How To Write Brand-Friendly SEO Content
On the web there are three words that every digital marketer knows: “content is king.” First written in an online essay by Bill Gates, these words have become entrenched in the mind of anyone who does serious digital marketing today. Whether you’re writing social media adverts, website pages or Google adverts: content is still king. In this blog, I will outline how you can create brand-friendly content that also works well for SEO in Manchester!
The first thing to remember when writing content is to be unique. There’s nothing wrong with referencing other peoples information or opinions, as long as you source them. Passing off other peoples work as your own is a no-go, both from a brand perspective as well as SEO. People don’t like copy-cats and search engines don’t like duplicate content.
This includes rewording or spinning other people’s articles or blogs. If your brand can’t bring unique information to customers, what value does it have? If your content can’t add value to the reader, why would search engines promote it? Always write new and unique content!
This one may be a bit obvious but some brands, for some reason, fail to consistently live up to the tip. Search engines want well-written content. This means content without typos, content that flows well and is readable. Content with vague or incorrect information, filled with misspellings and bad grammar is not going to rank well. Additionally, your content represents your brand – bad grammar and misspellings will give an impression on unprofessionalism. Would you buy an iPhone from a company that can’t spell iPhone? Probably not!
Back in the day you could spam a single exact keyword in your content and rank well. Today, you’ll be shooting yourself in the foot if you try this tactic. It’s all about contextual relevance when it comes to modern SEO. Let’s take our iPhone example again: if you’re trying to rank a page about the iPhone X you can’t just spam [iPhone X] on the page repeatedly, instead you should aim to include related phrases and keywords that provide contextual relevance to the iPhone X. This can include things such as Apple, battery, chargers, screen resolution, LCDs, phone camera etc. These are not phrases you’re trying to rank for, but they provide contextual relevance to the iPhone X.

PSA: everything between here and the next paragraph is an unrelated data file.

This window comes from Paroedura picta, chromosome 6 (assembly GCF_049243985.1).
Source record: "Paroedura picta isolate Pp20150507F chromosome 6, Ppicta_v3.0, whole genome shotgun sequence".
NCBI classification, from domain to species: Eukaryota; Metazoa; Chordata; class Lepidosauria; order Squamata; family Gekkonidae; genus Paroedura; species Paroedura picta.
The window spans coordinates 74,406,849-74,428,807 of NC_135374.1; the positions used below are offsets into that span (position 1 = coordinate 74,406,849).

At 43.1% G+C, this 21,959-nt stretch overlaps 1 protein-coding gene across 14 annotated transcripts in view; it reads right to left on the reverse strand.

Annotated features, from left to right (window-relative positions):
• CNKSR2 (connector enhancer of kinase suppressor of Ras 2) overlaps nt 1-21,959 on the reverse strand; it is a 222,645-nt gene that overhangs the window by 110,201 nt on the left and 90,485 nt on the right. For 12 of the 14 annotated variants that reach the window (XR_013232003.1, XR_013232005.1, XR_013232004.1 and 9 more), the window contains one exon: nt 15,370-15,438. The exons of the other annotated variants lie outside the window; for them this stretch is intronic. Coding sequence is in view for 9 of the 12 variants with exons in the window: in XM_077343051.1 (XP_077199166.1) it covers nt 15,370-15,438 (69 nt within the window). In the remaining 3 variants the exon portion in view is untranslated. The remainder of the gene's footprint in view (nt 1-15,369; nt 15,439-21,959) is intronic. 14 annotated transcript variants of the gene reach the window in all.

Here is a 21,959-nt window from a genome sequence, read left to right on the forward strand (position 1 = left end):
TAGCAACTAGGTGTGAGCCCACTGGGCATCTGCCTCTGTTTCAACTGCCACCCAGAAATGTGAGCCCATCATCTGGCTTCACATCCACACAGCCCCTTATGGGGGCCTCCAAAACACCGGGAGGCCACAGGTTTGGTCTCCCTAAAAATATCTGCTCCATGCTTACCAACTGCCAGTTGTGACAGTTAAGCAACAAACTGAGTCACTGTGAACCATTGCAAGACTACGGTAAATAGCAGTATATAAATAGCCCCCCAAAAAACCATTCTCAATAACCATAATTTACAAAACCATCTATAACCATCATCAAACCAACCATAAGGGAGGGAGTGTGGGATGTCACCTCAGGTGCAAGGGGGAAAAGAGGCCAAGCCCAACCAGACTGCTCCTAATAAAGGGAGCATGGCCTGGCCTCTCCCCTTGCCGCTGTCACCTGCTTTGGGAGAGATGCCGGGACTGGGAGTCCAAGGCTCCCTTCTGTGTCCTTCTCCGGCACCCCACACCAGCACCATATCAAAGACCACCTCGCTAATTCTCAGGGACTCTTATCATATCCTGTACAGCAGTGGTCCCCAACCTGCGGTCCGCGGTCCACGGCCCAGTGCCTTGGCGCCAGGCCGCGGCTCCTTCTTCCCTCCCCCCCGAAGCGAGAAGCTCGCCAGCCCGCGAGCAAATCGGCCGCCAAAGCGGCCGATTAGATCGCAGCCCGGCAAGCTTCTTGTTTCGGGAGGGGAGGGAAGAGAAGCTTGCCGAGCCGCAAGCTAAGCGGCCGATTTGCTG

The content you write should be consistent with a brand voice. As I mentioned earlier, content is apart of your brand image: your readers will judge you based not only on the content itself but also how the content is presented. If you stick with a brand voice then your readers will have a better time understanding and digesting your content, providing a level of familiarity with your brand from the content.
By avoiding pronouns, your content can appear more descriptive and will allow both users as well as search engines have a better understanding of what you’re talking about. From a user perspective, it avoids any confusion about what you’re talking about. From an SEO perspective, it ensures the search engine has the best possible understanding and description of what you are discussing.
- Don’t: “Its blue and gold selection represents our company.”
- Do: “The logo’s blue and gold colour selection represents Blue Whale Media.”
Check The Rankings
If you’re planning on overhauling the content for a page, make sure to research what keywords the page is optimised for and what keywords it is already ranking for. If your new content fails to properly target the keywords your page could actually end up losing rankings and therefore traffic, which is probably something you don’t want to happen! Always perform proper keyword research before (re)writing content.